Around sixty readers in France have now emailed Connexion about the problem and other reports from several European countries have been collected by the British in Europe (BiE) campaign coalition (we are still interested in hearing about this at email@example.com and please state also if you would like us to forward your email to BiE).
If emailing about this issue please include the name of your British council and if possible also tell us when you applied for a postal ballot.
BiE and the3million group for EU citizens living abroad in the UK have now raised €40,000 in two days in a crowdfunder named #DeniedMyVote to fund the first steps of a possible human rights law case on behalf of Britons who did not get postal ballots and UK-resident EU citizens who were refused the right to vote.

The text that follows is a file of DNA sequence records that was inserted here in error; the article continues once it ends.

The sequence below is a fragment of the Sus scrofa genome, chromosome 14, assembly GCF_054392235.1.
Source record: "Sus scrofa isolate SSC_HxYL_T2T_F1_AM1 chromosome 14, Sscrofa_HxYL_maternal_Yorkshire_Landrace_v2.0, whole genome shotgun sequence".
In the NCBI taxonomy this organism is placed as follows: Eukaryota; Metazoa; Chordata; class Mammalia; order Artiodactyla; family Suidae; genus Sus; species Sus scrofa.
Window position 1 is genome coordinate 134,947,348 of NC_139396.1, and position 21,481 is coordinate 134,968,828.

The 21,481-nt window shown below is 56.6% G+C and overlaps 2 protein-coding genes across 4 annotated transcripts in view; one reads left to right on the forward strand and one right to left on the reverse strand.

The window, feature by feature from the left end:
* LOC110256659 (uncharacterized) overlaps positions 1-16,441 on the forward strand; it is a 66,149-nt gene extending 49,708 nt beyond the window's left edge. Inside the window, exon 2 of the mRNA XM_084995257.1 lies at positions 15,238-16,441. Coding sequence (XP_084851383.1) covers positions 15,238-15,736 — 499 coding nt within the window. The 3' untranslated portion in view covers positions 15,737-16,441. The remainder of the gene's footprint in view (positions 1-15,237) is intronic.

It is hoped there may be further clarity about legal avenues in a few weeks’ time and there may be a further fundraising if the case proceeds.
The problem for EU citizens in the UK was linked to a requirement to fill in a special form confirming they were not also voting in their countries of origin.
In some cases people were unaware of the need to fill it in, in others they sent it in but it had not been processed in time. Many went to polling stations only to find their names had been crossed off the lists of registered voters.
BiE campaigner Roger Boaden said initially the Electoral Commission said Britons must complain to individual councils if they did not receive ballots, however mounting evidence shows the issue of ballots coming too late to be returned for the elections (or not at all) has been linked to over 50 different councils so far.
“Complaining to the council is fine if it’s a one-off but in this case it’s clear something has gone badly wrong,” he said.
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